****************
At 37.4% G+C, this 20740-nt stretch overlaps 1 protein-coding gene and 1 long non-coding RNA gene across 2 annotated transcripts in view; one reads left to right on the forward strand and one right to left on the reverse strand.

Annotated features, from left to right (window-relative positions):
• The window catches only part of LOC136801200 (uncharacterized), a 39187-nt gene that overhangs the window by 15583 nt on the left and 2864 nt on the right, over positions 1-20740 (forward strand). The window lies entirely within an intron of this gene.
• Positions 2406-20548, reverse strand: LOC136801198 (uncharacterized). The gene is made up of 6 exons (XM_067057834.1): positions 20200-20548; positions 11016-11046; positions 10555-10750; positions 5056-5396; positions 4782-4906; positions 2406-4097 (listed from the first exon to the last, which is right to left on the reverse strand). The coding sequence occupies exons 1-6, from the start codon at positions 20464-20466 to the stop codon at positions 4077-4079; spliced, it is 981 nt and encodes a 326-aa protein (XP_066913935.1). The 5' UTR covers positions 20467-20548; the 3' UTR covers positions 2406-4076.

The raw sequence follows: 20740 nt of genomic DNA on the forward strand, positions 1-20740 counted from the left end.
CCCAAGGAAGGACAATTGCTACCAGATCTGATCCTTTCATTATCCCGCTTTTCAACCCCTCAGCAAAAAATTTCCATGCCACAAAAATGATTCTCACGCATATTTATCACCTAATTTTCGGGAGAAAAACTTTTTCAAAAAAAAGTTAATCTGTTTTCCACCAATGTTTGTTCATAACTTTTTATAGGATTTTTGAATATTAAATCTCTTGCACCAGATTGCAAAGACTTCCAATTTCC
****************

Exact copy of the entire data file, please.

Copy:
At 37.4% G+C, this 20740-nt stretch overlaps 1 protein-coding gene and 1 long non-coding RNA gene across 2 annotated transcripts in view; one reads left to right on the forward strand and one right to left on the reverse strand.

Annotated features, from left to right (window-relative positions):
• The window catches only part of LOC136801200 (uncharacterized), a 39187-nt gene that overhangs the window by 15583 nt on the left and 2864 nt on the right, over positions 1-20740 (forward strand). The window lies entirely within an intron of this gene.
• Positions 2406-20548, reverse strand: LOC136801198 (uncharacterized). The gene is made up of 6 exons (XM_067057834.1): positions 20200-20548; positions 11016-11046; positions 10555-10750; positions 5056-5396; positions 4782-4906; positions 2406-4097 (listed from the first exon to the last, which is right to left on the reverse strand). The coding sequence occupies exons 1-6, from the start codon at positions 20464-20466 to the stop codon at positions 4077-4079; spliced, it is 981 nt and encodes a 326-aa protein (XP_066913935.1). The 5' UTR covers positions 20467-20548; the 3' UTR covers positions 2406-4076.

The raw sequence follows: 20740 nt of genomic DNA on the forward strand, positions 1-20740 counted from the left end.
CCCAAGGAAGGACAATTGCTACCAGATCTGATCCTTTCATTATCCCGCTTTTCAACCCCTCAGCAAAAAATTTCCATGCCACAAAAATGATTCTCACGCATATTTATCACCTAATTTTCGGGAGAAAAACTTTTTCAAAAAAAAGTTAATCTGTTTTCCACCAATGTTTGTTCATAACTTTTTATAGGATTTTTGAATATTAAATCTCTTGCACCAGATTGCAAAGACTTCCAATTTCC